Review first published as part of FrightFest 2012 coverage for LWLies.
Not just the opening film of this year’s FrightFest, The Seasoning House also marks the debut (as both director and co-writer) of Paul Hyett, who has been furnishing prosthetics and SFX to British horror films for years – although here, unlike in his work on The Descent and Attack the Block, all the monsters are depressingly human. The film’s somewhat enigmatic title quickly takes on a chilling resonance as the house is revealed to be a Balkan brothel, and its seasoning ‘stock’ a collection of female prisoners-of-war who are held, even post-war, against their will and in a drugged state to accommodate the often violent sexual whims of paying male visitors.
Cue a thriller of Sadean entrapment as deaf-mute ‘Angel’ (Rosie Day), protected from the fate of the other girls due to the special, not altogether welcome favour of the house manager Viktor (Kevin Howarth), one day finds an opportunity both for escape from the brothel, and for revenge upon the soldiers who destroyed her family. Yet it is before the plot establishes itself that The Seasoning House is at its best, tracking our heroine through the house’s awful routines from the shell-shocked perspective of a young girl whose innocence has long since been taken away.
Diminutive and agile, Angel is a perfect cicerone, passing unseen through the house’s ventilation grilles and crawlspaces, and bearing silent witness to what takes place in each cell. Scenes of her administering heroin to the latest arrivals, their anguished pleas falling on our own as much as Angel’s deaf ears thanks to a muted soundtrack, have a nightmarishly haunting quality that is, alas, largely lost once the film settles into a narrative and the perfunctory dialogue is allowed to become audible.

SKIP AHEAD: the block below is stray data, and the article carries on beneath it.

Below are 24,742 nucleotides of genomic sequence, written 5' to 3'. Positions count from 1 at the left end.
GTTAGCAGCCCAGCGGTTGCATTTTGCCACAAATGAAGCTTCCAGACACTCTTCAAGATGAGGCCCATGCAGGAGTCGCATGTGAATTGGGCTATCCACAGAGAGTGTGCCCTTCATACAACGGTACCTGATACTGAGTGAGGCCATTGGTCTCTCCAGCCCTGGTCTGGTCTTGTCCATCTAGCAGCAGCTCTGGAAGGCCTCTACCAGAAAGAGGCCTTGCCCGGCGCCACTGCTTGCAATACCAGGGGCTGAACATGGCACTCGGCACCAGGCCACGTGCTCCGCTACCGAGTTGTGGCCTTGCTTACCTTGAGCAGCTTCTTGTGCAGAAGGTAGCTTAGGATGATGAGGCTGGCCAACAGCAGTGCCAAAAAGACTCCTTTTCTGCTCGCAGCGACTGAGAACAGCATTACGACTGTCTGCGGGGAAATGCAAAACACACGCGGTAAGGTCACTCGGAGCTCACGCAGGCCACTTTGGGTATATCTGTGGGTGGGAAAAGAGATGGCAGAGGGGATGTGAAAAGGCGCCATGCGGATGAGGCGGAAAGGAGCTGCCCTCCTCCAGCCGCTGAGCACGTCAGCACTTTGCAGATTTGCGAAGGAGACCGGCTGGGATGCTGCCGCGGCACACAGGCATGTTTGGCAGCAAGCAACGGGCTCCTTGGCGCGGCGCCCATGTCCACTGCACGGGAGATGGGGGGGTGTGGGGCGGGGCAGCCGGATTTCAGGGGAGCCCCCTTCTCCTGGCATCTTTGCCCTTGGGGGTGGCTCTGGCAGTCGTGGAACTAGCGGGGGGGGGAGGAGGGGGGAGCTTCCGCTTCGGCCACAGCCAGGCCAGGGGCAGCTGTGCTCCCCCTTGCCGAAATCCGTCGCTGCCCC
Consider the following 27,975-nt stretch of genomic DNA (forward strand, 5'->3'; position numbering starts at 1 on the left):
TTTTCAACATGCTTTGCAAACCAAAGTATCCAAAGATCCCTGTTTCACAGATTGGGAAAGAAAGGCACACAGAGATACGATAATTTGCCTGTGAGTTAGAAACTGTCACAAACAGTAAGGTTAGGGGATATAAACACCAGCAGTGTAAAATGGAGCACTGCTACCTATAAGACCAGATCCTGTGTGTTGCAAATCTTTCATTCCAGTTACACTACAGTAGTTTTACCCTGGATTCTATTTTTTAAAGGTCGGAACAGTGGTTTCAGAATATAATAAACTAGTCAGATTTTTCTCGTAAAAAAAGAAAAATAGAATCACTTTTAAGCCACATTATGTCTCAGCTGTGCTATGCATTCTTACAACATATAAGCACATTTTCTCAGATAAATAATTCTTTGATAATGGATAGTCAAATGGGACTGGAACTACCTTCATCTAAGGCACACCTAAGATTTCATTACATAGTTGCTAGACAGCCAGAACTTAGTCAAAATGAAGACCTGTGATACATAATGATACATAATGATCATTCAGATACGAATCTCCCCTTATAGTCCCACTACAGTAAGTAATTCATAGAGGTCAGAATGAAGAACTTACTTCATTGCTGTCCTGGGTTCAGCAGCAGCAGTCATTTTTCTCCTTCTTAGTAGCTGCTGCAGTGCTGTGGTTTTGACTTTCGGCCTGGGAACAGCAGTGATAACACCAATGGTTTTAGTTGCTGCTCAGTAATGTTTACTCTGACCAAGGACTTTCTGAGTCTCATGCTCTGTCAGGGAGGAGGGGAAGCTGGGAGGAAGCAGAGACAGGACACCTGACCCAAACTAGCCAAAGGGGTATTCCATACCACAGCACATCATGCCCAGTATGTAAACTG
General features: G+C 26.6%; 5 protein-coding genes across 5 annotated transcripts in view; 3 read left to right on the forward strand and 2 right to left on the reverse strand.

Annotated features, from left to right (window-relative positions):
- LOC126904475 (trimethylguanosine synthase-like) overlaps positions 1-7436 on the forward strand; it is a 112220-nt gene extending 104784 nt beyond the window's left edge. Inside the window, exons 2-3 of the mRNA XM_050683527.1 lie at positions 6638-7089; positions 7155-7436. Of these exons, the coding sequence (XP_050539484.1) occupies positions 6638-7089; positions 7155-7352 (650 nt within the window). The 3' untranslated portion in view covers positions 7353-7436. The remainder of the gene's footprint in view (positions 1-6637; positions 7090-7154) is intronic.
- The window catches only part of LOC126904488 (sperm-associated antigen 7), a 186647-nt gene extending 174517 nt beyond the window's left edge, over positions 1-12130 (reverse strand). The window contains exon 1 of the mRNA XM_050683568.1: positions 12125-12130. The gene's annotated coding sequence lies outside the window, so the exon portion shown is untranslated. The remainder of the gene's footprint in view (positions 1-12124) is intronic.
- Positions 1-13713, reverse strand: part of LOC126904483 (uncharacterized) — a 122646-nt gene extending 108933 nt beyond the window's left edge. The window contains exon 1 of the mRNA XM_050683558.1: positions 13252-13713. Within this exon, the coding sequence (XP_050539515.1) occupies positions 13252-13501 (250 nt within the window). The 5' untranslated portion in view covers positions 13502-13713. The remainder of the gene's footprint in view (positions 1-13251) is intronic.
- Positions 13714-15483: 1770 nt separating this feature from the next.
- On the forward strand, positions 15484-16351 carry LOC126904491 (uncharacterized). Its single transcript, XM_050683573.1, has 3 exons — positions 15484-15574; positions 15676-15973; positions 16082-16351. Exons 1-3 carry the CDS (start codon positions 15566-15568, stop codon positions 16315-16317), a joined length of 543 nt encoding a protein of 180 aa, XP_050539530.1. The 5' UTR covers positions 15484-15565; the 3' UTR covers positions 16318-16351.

Where Pasolini’s Salò addressed the sadism and corruption at the heart of Italy’s war-time Fascism, and more recently Juanita Wilson’s As If I Am Not There, in which a young woman is similarly abducted and exploited during the Serbian War, drew its harrowing, subjectified drama from real-life testimonies at the International Criminal Tribunal, The Seasoning House instead hedges its bets between the contrasting demands of history and genre.
A caption appearing near the film’s beginning reads “Balkans, 1996”, the year after the Bosnian war ended, hinting at something like a spatio-temporal specificity for the events to follow – and while the house at the film’s centre may be closed and claustrophobic, the realities of the outside world nonetheless find their way in whether through traumatic flashbacks of Angel’s war-time experiences, or through the persons of the clients (some former militiamen) who cross the threshold. Yet once Angel manages to leave the confines of the brothel, ironically enough it is the world beyond that fails to convince as a real place, heavily dressed as it is in the trappings of both fairytale surrealism (deep, dark woods; little pigs) and the horror genre (slash and dash; cat and mouse).
As if the presence of Sean Pertwee (as vicious militia leader Goran) were not enough to reassure viewers that this is only a (British horror) movie, Neil Marshall also gets a cameo. Which is all very nice for the trainspotting fanboys in the audience, but it also takes viewers out of the constructed illusion, undermining any credibility that the film might have had as a serious exploration of women’s objectification, and leaving an impression that the misogynies on display, despite their roots in historical actuality, are here just being exploited as genre entertainment – for the paying customers.
It is as though Hyett cannot quite make his mind up whether he really wants to show the way an entire nation can be made complicit in the crimes of a few, or whether he is just content to present several semi-contemporary variations on the Perils of Pauline. At least, though, he forces us to watch these atrocities through a woman’s eyes, preventing this film’s strange pleasures from being in any way straightforward or unquestioning. The Seasoning House may ultimately feel as compromised and tainted as its heroine – but Hyett remains a rising talent to watch, especially if he can find a better script to match his uneasy vision and moody production design.